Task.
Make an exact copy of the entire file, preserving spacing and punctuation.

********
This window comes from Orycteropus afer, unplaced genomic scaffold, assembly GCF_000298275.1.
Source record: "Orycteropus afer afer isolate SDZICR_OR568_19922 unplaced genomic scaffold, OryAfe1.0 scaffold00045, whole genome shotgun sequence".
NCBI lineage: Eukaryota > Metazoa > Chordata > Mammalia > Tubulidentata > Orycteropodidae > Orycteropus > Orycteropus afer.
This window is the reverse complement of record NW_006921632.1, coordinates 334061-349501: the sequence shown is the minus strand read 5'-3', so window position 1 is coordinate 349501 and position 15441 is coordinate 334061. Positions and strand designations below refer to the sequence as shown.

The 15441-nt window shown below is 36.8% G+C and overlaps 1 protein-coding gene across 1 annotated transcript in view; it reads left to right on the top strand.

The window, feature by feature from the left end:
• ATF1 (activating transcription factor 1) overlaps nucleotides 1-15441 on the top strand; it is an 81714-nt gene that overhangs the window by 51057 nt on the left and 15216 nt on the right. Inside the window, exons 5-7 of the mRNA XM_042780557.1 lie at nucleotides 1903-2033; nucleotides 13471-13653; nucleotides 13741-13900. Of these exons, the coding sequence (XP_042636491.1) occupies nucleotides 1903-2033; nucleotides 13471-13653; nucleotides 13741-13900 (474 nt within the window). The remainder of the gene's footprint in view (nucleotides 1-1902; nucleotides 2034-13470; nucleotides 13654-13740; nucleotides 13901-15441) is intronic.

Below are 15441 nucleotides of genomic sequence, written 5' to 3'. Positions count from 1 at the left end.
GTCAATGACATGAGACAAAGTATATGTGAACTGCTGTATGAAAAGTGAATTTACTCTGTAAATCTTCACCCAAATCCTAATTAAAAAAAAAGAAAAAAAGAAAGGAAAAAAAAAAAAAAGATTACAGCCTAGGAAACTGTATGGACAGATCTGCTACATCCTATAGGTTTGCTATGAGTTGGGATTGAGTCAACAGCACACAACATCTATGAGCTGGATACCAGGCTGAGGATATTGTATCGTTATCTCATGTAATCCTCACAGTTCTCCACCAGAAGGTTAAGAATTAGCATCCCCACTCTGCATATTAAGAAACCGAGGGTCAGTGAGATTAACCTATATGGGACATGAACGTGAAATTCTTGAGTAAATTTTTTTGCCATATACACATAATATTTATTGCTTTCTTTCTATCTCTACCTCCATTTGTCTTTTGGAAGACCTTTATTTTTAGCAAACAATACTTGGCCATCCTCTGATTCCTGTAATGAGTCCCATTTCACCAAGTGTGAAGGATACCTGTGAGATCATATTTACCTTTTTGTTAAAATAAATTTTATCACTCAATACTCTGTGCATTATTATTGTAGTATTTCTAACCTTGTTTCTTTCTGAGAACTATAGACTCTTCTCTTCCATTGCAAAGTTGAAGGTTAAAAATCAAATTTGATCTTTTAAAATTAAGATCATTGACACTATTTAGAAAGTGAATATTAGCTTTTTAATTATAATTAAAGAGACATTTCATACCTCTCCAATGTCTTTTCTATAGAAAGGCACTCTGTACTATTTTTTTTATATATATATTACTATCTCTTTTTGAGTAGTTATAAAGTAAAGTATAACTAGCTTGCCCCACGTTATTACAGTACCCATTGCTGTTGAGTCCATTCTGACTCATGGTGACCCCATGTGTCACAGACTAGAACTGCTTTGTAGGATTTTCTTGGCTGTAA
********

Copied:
This window comes from Orycteropus afer, unplaced genomic scaffold, assembly GCF_000298275.1.
Source record: "Orycteropus afer afer isolate SDZICR_OR568_19922 unplaced genomic scaffold, OryAfe1.0 scaffold00045, whole genome shotgun sequence".
NCBI lineage: Eukaryota > Metazoa > Chordata > Mammalia > Tubulidentata > Orycteropodidae > Orycteropus > Orycteropus afer.
This window is the reverse complement of record NW_006921632.1, coordinates 334061-349501: the sequence shown is the minus strand read 5'-3', so window position 1 is coordinate 349501 and position 15441 is coordinate 334061. Positions and strand designations below refer to the sequence as shown.

The 15441-nt window shown below is 36.8% G+C and overlaps 1 protein-coding gene across 1 annotated transcript in view; it reads left to right on the top strand.

The window, feature by feature from the left end:
• ATF1 (activating transcription factor 1) overlaps nucleotides 1-15441 on the top strand; it is an 81714-nt gene that overhangs the window by 51057 nt on the left and 15216 nt on the right. Inside the window, exons 5-7 of the mRNA XM_042780557.1 lie at nucleotides 1903-2033; nucleotides 13471-13653; nucleotides 13741-13900. Of these exons, the coding sequence (XP_042636491.1) occupies nucleotides 1903-2033; nucleotides 13471-13653; nucleotides 13741-13900 (474 nt within the window). The remainder of the gene's footprint in view (nucleotides 1-1902; nucleotides 2034-13470; nucleotides 13654-13740; nucleotides 13901-15441) is intronic.

Below are 15441 nucleotides of genomic sequence, written 5' to 3'. Positions count from 1 at the left end.
GTCAATGACATGAGACAAAGTATATGTGAACTGCTGTATGAAAAGTGAATTTACTCTGTAAATCTTCACCCAAATCCTAATTAAAAAAAAAGAAAAAAAGAAAGGAAAAAAAAAAAAAAGATTACAGCCTAGGAAACTGTATGGACAGATCTGCTACATCCTATAGGTTTGCTATGAGTTGGGATTGAGTCAACAGCACACAACATCTATGAGCTGGATACCAGGCTGAGGATATTGTATCGTTATCTCATGTAATCCTCACAGTTCTCCACCAGAAGGTTAAGAATTAGCATCCCCACTCTGCATATTAAGAAACCGAGGGTCAGTGAGATTAACCTATATGGGACATGAACGTGAAATTCTTGAGTAAATTTTTTTGCCATATACACATAATATTTATTGCTTTCTTTCTATCTCTACCTCCATTTGTCTTTTGGAAGACCTTTATTTTTAGCAAACAATACTTGGCCATCCTCTGATTCCTGTAATGAGTCCCATTTCACCAAGTGTGAAGGATACCTGTGAGATCATATTTACCTTTTTGTTAAAATAAATTTTATCACTCAATACTCTGTGCATTATTATTGTAGTATTTCTAACCTTGTTTCTTTCTGAGAACTATAGACTCTTCTCTTCCATTGCAAAGTTGAAGGTTAAAAATCAAATTTGATCTTTTAAAATTAAGATCATTGACACTATTTAGAAAGTGAATATTAGCTTTTTAATTATAATTAAAGAGACATTTCATACCTCTCCAATGTCTTTTCTATAGAAAGGCACTCTGTACTATTTTTTTTATATATATATTACTATCTCTTTTTGAGTAGTTATAAAGTAAAGTATAACTAGCTTGCCCCACGTTATTACAGTACCCATTGCTGTTGAGTCCATTCTGACTCATGGTGACCCCATGTGTCACAGACTAGAACTGCTTTGTAGGATTTTCTTGGCTGTAA